Irregular walks and loops combines in small-scale movement of a soil insect: implications for dispersal biology

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Analysis of small-scale movement patterns of animals we may help to understand and predict movement at a larger scale, such as dispersal, which is a key parameter in spatial population dynamics. We have chosen to study the movement of a soil-dwelling Collembola, Protaphorura armata, in an experimental system consisting of a clay surface with or without physical obstacles. A combination of video recordings, descriptive statistics, and walking simulations was used to evaluate the movement pattern. Individuals were found to link periods of irregular walk with those of looping in a homogeneous environment as well as in one structured to heterogeneity by physical obstacles. The number of loops varied between 0 and 44 per hour from one individual to another and some individuals preferred to make loops by turning right and others by turning left. P. armata spent less time at the boundary of small obstacles compared to large, presumably because of a lower probability to track the steepness of the curvature as the individual walks along a highly curved surface. Food deprived P. armata had a more winding movement and made more circular loops than those that were well fed. The observed looping behaviour is interpreted in the context of systematic search strategies and compared with similar movement patterns found in other species.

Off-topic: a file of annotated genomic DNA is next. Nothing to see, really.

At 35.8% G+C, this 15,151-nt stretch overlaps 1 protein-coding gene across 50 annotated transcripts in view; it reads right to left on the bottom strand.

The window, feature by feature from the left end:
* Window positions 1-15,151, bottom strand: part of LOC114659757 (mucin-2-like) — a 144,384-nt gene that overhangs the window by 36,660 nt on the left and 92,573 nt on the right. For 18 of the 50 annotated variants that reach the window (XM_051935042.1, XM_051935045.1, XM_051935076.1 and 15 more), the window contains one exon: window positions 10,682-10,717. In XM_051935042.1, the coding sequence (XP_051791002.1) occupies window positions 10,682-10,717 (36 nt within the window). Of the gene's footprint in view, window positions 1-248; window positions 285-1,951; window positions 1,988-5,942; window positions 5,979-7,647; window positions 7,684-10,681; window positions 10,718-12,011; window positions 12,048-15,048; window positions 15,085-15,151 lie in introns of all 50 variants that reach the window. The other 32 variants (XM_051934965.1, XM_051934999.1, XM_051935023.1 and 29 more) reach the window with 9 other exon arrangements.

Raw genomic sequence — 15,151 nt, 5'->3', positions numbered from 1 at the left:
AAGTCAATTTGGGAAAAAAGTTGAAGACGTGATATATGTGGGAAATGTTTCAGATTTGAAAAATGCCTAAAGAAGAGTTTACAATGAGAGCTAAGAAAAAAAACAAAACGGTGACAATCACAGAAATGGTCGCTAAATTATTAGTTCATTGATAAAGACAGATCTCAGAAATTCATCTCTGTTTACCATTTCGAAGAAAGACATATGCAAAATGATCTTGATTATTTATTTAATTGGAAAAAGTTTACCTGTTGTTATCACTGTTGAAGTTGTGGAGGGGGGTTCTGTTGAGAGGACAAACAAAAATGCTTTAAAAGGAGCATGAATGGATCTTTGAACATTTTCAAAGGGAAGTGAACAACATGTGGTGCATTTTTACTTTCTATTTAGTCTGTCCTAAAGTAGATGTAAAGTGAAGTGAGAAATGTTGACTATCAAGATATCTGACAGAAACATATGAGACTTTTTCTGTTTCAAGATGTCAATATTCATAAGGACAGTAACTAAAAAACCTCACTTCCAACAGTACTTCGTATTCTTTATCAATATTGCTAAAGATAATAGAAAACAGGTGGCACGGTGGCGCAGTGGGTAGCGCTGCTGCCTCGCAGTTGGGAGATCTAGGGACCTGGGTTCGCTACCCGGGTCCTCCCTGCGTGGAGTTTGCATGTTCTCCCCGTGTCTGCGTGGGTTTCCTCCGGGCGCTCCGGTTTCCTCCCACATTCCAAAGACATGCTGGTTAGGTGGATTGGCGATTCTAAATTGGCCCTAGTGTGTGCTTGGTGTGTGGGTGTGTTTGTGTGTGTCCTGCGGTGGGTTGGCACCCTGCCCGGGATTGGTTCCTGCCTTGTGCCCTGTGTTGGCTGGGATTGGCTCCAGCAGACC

Enheter & grupper

Ämnesklassifikation (UKÄ) – OBLIGATORISK

  • Sannolikhetsteori och statistik
  • Ekologi
Sidor (från-till)299-306
TidskriftJournal of Theoretical Biology
StatusPublished - 2004
Peer review utfördJa